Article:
Step 2: Planning II

Now that your material is cut, fold it like an accordion so that it unwraps quickly and easily.

Next, we make the bag for vacuuming. This requires special materials - mainly the bag material and the vacuum tape used to make the bag from pieces. Making a bag requires that your surface is clean (to prevent puncture) and you must not walk, kneel or put excessive pressure on your bag as this can cause punctures.

As for making the bag - that deserves it's own instructable. I may not have enough to document it by itself - so it's a good idea to have a mentor to show your the ropes :D
I remember lookin at this a few years back and thinking how awesome it is.... Right now I'm sitting next to it doing my math homework, haha, looks even better in person! Great work!
My dad made a ferring from old campaign signs.
hi i was wondering if you need a gas mask for working with fiberglass and also if it would be semi safe for a 12 year old to make a longboard skateboard with it and if you would need a mold. thx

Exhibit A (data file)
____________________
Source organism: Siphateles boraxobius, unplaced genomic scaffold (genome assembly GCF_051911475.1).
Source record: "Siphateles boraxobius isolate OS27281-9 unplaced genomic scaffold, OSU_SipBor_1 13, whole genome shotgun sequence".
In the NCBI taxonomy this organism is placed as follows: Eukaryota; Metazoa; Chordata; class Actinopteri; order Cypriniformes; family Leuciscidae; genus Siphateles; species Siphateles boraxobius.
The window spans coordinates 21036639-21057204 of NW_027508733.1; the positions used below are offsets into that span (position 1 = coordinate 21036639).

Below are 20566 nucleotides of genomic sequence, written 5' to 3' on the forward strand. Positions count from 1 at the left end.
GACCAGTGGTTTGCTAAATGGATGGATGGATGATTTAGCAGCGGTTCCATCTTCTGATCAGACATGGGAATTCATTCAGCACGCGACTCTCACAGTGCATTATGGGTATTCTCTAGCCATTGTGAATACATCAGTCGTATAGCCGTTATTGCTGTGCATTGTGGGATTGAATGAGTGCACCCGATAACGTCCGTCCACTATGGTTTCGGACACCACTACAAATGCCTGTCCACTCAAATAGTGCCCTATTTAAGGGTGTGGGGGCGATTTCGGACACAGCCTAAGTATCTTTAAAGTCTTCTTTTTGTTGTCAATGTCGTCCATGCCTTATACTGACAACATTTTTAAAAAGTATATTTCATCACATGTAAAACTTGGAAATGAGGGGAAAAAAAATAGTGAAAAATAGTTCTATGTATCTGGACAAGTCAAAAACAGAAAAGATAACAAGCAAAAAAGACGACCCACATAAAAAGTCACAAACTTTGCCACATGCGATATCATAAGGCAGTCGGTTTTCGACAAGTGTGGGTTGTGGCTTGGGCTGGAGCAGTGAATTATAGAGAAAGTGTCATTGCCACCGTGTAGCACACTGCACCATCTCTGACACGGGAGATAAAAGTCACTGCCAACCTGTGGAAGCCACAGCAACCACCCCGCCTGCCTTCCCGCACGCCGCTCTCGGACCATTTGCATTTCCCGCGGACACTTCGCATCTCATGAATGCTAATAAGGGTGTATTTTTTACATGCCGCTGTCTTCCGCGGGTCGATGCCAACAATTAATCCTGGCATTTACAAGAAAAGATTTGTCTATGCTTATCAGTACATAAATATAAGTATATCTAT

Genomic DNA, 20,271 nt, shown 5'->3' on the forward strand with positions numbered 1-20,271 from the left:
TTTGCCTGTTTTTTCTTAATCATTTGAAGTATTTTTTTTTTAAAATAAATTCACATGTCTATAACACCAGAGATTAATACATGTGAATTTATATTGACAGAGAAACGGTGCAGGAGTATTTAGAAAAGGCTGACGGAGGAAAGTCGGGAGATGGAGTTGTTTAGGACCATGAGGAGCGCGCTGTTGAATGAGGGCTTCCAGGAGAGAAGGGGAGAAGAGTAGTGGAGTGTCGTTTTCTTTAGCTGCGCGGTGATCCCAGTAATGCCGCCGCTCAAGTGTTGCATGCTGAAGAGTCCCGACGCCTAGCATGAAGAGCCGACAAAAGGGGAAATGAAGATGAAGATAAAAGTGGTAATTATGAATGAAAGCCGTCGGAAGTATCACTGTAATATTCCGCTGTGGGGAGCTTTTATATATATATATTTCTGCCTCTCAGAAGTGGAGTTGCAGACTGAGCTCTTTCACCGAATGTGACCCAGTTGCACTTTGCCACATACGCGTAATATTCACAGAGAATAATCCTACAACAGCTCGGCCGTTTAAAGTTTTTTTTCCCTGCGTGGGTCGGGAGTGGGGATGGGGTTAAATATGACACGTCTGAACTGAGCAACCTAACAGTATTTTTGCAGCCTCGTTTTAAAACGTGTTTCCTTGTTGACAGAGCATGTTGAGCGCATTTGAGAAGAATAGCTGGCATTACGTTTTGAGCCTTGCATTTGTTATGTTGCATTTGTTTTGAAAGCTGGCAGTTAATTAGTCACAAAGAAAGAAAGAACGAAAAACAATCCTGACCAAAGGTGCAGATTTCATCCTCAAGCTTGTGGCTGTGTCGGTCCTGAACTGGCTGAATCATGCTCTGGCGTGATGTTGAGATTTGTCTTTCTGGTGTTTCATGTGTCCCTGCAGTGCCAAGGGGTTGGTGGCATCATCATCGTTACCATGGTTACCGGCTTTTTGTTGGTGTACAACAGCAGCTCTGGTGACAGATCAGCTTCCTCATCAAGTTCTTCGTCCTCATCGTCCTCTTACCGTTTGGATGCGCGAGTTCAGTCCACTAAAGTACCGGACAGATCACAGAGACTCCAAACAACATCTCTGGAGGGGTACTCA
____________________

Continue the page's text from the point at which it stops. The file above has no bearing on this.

Yes, you should technically be wearing a organic (carbon) filter respirator (you can pick these up for $30-$40 each and they have replaceable filter cartridges). For a 12 year old.... If it were me - ensure VERY good ventilation and have the respirator.... While Epoxy is generally considered more safe than Polyester resins - industrial chemicals probably aren't very good for younger kids (for brain development and such :p). If using Polyester resin - extra care must be taken due to styrene content... I'm not familiar with skateboard construction... But aren't they typically made from plywood?